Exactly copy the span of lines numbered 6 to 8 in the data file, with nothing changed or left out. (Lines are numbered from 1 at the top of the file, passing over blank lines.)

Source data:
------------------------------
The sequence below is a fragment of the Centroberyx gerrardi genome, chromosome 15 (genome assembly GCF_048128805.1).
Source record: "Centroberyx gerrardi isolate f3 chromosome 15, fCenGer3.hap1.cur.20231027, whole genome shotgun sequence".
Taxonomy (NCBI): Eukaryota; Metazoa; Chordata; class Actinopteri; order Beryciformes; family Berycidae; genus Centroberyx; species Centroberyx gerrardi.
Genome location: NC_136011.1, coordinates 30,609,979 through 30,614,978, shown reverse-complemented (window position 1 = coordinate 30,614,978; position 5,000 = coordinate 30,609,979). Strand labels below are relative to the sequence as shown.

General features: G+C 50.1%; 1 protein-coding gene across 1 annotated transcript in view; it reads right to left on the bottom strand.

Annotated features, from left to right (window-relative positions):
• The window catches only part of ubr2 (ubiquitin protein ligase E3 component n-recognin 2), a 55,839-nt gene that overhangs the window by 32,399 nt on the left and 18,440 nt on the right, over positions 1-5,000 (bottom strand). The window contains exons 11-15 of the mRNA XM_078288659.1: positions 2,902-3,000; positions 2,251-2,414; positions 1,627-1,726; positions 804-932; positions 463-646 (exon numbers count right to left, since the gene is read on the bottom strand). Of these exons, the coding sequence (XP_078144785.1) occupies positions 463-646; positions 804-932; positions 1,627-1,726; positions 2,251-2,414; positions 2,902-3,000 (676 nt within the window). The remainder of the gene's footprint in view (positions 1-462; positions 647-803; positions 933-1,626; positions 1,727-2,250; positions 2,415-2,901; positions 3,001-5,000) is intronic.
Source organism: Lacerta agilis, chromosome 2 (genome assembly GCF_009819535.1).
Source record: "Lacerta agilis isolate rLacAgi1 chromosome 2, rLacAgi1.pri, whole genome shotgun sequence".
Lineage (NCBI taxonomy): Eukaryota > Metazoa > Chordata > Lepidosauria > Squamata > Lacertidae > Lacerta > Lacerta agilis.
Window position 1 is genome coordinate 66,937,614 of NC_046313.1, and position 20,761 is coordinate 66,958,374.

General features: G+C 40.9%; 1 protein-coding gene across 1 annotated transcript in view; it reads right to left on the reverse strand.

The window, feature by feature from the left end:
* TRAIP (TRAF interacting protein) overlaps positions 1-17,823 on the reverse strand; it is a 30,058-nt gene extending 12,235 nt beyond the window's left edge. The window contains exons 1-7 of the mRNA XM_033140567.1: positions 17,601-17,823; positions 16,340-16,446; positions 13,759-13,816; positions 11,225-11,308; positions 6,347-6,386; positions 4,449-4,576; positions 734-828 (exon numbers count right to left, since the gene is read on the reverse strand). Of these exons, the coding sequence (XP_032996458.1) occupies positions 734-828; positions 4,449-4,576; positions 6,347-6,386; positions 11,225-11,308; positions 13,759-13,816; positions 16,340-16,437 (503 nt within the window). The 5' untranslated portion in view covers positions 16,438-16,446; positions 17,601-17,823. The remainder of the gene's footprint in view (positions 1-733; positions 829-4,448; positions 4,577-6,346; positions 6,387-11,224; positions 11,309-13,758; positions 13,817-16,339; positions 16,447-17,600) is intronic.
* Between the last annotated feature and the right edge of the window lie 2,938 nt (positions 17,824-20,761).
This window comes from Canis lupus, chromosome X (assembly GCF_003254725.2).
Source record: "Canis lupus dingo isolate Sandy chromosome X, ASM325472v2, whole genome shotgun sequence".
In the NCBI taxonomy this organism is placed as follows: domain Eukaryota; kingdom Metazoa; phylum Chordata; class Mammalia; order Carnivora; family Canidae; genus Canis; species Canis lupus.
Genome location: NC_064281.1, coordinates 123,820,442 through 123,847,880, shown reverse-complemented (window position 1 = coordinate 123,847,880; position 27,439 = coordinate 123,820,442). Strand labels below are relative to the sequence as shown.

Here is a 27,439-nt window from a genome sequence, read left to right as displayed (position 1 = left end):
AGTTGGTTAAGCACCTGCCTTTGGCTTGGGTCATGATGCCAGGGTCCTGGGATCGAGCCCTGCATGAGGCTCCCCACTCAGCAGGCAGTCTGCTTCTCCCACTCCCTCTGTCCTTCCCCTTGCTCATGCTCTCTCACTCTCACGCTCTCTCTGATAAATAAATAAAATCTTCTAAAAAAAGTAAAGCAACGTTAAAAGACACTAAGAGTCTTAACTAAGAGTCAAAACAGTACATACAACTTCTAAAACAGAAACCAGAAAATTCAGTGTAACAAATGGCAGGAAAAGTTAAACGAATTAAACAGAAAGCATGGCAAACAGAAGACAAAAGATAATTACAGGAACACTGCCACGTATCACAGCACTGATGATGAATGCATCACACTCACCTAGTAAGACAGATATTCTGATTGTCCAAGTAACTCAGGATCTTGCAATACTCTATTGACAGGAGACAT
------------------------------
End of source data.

Annotated features, from left to right (window-relative positions):
• The window catches only part of ubr2 (ubiquitin protein ligase E3 component n-recognin 2), a 55,839-nt gene that overhangs the window by 32,399 nt on the left and 18,440 nt on the right, over positions 1-5,000 (bottom strand). The window contains exons 11-15 of the mRNA XM_078288659.1: positions 2,902-3,000; positions 2,251-2,414; positions 1,627-1,726; positions 804-932; positions 463-646 (exon numbers count right to left, since the gene is read on the bottom strand). Of these exons, the coding sequence (XP_078144785.1) occupies positions 463-646; positions 804-932; positions 1,627-1,726; positions 2,251-2,414; positions 2,902-3,000 (676 nt within the window). The remainder of the gene's footprint in view (positions 1-462; positions 647-803; positions 933-1,626; positions 1,727-2,250; positions 2,415-2,901; positions 3,001-5,000) is intronic.
Source organism: Lacerta agilis, chromosome 2 (genome assembly GCF_009819535.1).